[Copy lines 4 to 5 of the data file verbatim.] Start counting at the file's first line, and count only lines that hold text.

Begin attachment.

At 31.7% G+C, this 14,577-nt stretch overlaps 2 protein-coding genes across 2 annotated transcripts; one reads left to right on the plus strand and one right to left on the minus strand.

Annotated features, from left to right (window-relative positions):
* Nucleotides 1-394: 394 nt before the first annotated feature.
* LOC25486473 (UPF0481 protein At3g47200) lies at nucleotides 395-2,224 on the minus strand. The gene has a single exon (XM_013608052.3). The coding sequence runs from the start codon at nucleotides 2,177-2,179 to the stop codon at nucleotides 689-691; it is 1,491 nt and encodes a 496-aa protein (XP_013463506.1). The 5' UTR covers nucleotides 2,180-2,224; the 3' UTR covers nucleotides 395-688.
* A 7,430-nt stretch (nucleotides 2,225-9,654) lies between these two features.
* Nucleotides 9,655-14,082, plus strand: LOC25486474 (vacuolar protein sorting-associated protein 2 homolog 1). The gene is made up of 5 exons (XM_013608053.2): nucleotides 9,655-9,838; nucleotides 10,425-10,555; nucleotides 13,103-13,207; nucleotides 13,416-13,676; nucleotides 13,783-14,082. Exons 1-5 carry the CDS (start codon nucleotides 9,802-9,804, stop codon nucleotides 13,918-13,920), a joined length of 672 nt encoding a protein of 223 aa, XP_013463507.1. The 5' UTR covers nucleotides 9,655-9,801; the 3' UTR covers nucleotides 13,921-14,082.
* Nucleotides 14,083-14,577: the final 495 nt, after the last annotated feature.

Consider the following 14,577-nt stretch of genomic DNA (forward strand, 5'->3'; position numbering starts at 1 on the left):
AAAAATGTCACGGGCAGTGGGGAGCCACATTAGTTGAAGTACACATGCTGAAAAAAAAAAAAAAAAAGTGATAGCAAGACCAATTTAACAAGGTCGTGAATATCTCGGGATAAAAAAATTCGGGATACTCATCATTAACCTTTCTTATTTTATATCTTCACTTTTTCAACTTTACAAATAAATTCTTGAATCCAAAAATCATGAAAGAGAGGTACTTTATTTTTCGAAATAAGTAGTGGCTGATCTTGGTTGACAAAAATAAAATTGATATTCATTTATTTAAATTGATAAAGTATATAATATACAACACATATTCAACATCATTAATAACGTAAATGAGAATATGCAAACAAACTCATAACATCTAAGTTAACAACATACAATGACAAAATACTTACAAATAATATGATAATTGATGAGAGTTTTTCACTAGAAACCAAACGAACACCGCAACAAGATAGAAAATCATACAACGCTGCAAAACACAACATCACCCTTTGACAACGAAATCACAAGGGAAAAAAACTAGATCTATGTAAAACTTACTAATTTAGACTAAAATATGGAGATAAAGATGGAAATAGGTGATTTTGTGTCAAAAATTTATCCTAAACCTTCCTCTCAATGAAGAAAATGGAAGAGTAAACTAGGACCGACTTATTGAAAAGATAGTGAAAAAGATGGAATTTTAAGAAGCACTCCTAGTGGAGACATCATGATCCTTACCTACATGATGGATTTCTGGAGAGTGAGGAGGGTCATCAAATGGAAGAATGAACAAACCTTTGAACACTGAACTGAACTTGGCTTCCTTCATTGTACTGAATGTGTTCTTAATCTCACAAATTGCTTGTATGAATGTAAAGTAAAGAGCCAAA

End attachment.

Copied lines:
* LOC25486473 (UPF0481 protein At3g47200) lies at nucleotides 395-2,224 on the minus strand. The gene has a single exon (XM_013608052.3). The coding sequence runs from the start codon at nucleotides 2,177-2,179 to the stop codon at nucleotides 689-691; it is 1,491 nt and encodes a 496-aa protein (XP_013463506.1). The 5' UTR covers nucleotides 2,180-2,224; the 3' UTR covers nucleotides 395-688.
* A 7,430-nt stretch (nucleotides 2,225-9,654) lies between these two features.